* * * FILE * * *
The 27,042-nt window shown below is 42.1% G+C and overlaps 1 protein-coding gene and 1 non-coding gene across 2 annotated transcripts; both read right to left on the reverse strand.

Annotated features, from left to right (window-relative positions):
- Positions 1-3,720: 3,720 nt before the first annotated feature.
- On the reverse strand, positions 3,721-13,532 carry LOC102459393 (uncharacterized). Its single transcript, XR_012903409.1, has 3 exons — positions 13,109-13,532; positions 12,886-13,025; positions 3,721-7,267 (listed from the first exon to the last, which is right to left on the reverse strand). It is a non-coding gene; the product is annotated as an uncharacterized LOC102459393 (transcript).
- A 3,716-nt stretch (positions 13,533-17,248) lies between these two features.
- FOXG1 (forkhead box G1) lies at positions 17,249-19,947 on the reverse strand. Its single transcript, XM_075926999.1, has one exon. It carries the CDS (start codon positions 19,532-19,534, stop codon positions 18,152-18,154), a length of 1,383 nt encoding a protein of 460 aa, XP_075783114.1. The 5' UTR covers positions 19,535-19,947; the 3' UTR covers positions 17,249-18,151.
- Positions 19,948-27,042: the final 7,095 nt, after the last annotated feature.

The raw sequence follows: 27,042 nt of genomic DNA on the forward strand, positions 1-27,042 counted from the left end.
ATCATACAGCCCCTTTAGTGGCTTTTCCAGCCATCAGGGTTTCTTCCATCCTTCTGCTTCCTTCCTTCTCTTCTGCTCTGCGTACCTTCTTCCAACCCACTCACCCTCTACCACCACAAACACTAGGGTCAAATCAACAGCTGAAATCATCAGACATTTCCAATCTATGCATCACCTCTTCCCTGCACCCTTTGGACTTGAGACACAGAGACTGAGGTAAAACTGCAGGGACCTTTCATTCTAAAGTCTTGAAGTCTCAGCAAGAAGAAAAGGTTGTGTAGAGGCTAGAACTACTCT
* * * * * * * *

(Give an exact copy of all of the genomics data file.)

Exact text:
The 27,042-nt window shown below is 42.1% G+C and overlaps 1 protein-coding gene and 1 non-coding gene across 2 annotated transcripts; both read right to left on the reverse strand.

Annotated features, from left to right (window-relative positions):
- Positions 1-3,720: 3,720 nt before the first annotated feature.
- On the reverse strand, positions 3,721-13,532 carry LOC102459393 (uncharacterized). Its single transcript, XR_012903409.1, has 3 exons — positions 13,109-13,532; positions 12,886-13,025; positions 3,721-7,267 (listed from the first exon to the last, which is right to left on the reverse strand). It is a non-coding gene; the product is annotated as an uncharacterized LOC102459393 (transcript).
- A 3,716-nt stretch (positions 13,533-17,248) lies between these two features.
- FOXG1 (forkhead box G1) lies at positions 17,249-19,947 on the reverse strand. Its single transcript, XM_075926999.1, has one exon. It carries the CDS (start codon positions 19,532-19,534, stop codon positions 18,152-18,154), a length of 1,383 nt encoding a protein of 460 aa, XP_075783114.1. The 5' UTR covers positions 19,535-19,947; the 3' UTR covers positions 17,249-18,151.
- Positions 19,948-27,042: the final 7,095 nt, after the last annotated feature.

The raw sequence follows: 27,042 nt of genomic DNA on the forward strand, positions 1-27,042 counted from the left end.
ATCATACAGCCCCTTTAGTGGCTTTTCCAGCCATCAGGGTTTCTTCCATCCTTCTGCTTCCTTCCTTCTCTTCTGCTCTGCGTACCTTCTTCCAACCCACTCACCCTCTACCACCACAAACACTAGGGTCAAATCAACAGCTGAAATCATCAGACATTTCCAATCTATGCATCACCTCTTCCCTGCACCCTTTGGACTTGAGACACAGAGACTGAGGTAAAACTGCAGGGACCTTTCATTCTAAAGTCTTGAAGTCTCAGCAAGAAGAAAAGGTTGTGTAGAGGCTAGAACTACTCT